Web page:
I am writing this blog focusing on leadership in distance learning for several reasons. First, I am teaching a class in which I ask my students to create a blog. This creates in me a sense of obligation to do so as well. Second, I served as inaugural Director of Distance Learning at a regional university in Texas for seven years experiencing some success, and I feel proud regarding my choices in building that office. Third, I feel passionately about the administration of online instruction such that it does indeed serve the moral purpose of education. And, fourth, most of my teaching and research interests have focused on the power of distance learning for improving people’s learning experiences; I was an early adopter of both online-course delivery at a large research university and of distance learning integration in elementary and secondary schools.
I begin with one of my favorite poems.
So much depends
On a red wheelbarrow
Glazed with rain water
The white chickens
William Carlos Williams
William Carlos Williams drew a beautiful image with this poem. What I see in the image is the value of human technology, a wheelbarrow, amid natural beauty orchestrated by humans. There is elegance in how human beings over the ages have applied technology to facilitate precious activities. Some technologies provide us with tools for doing physical activity more easily. Other technologies, such as the Internet, provide us with what David Jonassen (2008) called “mind tools.” I will paraphrase William Carlos Williams with –
So much depends
On a computer and smart phone
Loaded with bookmarks and apps
In the hands of a seeker
With time to spend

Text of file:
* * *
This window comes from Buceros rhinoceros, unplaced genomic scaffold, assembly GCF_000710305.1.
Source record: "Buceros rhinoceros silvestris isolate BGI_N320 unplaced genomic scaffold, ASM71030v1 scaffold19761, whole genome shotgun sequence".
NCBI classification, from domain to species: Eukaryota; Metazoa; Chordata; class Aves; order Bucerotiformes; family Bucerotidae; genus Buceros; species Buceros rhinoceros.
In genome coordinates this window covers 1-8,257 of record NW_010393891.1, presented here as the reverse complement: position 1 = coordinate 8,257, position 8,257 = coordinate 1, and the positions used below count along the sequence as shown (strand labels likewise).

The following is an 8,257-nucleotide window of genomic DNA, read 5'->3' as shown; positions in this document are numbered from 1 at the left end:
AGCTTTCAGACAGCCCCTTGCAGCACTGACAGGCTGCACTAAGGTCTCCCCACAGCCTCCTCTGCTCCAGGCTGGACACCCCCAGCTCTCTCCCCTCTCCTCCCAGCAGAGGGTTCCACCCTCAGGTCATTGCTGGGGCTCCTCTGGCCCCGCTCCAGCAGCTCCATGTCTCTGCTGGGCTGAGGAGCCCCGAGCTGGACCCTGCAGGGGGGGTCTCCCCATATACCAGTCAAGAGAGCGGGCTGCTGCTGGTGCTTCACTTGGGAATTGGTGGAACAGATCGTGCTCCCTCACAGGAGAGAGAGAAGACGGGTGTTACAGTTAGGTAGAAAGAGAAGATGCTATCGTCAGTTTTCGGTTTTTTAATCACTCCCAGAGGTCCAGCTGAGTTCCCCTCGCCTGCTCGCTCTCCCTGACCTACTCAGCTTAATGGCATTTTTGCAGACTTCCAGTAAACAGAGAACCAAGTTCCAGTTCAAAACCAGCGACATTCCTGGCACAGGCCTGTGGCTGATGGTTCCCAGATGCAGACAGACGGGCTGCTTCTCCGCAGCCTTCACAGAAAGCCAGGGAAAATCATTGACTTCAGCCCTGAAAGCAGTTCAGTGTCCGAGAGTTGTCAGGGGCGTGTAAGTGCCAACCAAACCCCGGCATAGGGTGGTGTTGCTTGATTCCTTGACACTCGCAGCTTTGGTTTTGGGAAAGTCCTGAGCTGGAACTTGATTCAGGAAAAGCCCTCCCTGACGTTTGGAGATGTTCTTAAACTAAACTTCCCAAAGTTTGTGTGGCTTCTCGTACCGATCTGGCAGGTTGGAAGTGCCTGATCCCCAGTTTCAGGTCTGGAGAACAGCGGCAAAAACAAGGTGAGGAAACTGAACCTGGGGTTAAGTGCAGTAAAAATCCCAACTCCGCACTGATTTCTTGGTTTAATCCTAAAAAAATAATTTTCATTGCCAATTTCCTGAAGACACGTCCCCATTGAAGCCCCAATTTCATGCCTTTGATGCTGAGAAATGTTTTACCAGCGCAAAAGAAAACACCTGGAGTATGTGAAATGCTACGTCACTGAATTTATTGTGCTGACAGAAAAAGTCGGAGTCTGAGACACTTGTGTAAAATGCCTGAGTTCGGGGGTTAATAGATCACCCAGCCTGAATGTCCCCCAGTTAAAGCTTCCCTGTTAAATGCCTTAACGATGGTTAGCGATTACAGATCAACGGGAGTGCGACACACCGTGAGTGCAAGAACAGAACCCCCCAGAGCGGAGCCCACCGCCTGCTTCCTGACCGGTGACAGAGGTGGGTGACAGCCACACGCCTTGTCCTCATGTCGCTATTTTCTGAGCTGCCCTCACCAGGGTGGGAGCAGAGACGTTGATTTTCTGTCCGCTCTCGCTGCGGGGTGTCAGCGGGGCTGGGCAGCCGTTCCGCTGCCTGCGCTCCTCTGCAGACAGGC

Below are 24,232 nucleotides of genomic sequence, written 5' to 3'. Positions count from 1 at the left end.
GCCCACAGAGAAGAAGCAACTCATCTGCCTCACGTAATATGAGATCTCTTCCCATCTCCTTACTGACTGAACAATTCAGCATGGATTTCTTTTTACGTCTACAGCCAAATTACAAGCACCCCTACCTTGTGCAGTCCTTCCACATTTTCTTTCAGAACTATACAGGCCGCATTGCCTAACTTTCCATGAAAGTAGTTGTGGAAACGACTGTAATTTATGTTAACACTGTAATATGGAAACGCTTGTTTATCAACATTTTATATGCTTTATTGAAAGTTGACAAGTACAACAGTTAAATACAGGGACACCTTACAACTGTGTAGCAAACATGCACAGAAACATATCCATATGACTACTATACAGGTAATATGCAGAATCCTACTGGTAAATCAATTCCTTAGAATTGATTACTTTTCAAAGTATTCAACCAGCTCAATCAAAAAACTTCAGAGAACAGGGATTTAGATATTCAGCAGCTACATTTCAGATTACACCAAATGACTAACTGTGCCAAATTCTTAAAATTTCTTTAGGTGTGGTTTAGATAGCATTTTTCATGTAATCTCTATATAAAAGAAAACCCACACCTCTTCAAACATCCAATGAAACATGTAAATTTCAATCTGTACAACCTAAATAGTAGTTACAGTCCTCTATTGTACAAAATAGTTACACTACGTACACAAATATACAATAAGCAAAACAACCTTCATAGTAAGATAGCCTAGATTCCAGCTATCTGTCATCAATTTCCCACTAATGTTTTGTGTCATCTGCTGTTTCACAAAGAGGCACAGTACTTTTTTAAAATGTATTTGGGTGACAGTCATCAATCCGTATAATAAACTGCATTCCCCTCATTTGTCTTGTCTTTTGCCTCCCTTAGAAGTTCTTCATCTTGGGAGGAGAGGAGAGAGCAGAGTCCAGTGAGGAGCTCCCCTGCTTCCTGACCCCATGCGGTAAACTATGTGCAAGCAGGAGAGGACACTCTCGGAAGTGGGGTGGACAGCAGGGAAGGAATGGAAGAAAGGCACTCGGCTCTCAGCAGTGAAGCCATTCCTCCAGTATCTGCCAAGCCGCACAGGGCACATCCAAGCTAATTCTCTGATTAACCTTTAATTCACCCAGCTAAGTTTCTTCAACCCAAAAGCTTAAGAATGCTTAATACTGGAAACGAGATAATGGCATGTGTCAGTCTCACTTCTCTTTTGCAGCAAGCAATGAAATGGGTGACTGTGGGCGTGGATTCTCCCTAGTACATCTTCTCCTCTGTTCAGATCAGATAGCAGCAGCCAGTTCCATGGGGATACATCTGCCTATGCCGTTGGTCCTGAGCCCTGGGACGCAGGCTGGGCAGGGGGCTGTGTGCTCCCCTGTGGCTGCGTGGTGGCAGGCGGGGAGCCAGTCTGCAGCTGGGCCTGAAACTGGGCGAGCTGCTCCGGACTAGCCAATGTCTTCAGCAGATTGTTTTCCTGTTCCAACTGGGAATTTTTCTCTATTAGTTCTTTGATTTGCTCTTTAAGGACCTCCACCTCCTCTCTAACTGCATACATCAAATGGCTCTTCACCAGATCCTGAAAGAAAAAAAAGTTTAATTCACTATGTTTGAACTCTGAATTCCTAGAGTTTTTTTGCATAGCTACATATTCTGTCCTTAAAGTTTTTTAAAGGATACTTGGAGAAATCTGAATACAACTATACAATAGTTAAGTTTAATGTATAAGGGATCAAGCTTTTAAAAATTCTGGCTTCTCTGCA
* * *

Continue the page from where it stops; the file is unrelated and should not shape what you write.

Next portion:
In the context of human history, the web’s power as a disseminator of information, activities, and tools for learning is unprecedented. The web can be used to facilitate what John Dewey (1899) called “The Four -Fold Interests of the Child”: finding things out, making things, communicating, and expressing. I add here that as lifelong learners these interests apply not just to children, but to all people. Web tools abound that support inquiry, construction, communication, and expression. In addition, a seemingly endless array of digital tools support teaching.
As we educators commit to the moral purpose of making a positive difference in the lives of learners, we commit to the broad moral purpose of education: to better the lives of individuals such that each will work for the common good. In today’s age of connection (Siemens, 2005), all individuals need mind tools to fulfill their purpose of contributing to the common good.
The call to educate begs the questions; what technology tools can enhance student learning and how can we best implement them in the context of course goals and objectives, diverse needs of learners, assessment and documentation of competence, and limits to technology access? In Technopoly (1992) Neil Postman, media theorist and cultural critic, objected to the blind attitude that “we must use technology because it is there. We will become the kind of people the technology requires us to be; and, whether we like it or not, we will remake our institutions to accommodate the technology.” In many ways, Internet technologies drive current practices in higher education. We can see this trend as the tail wagging the dog, or we can take the challenge of ensuring that technologies are used to serve the common good.
Dewey, J. (1899). The school and society. Chicago: University of Chicago Press.
Jonassen, D. (1996). Computers in the classroom: Mindtools for critical thinking.Upper Saddle River, NJ: Prentice-Hall.
Jonassen, D. (2008). Meaningful learning with technology (3rdEd.). Upper Saddle River, NJ: Prentice-Hall.
Postman, N. (1993). Technopoly: The surrender of culture to technology. New York: Vintage Books. ISBN 978-0-679-74540-2.
Siemens, G. (2005). Connectivism: A learning theory for the digital age. International Journal of Instructional Technology and Distance Learning, 2(1). Available online at: www.itdl.org/journal/jan_05/article01.htm
Williams, W. C. (1923). Spring and All. New York: Contact Editions / Dijon: Maurice Darantière.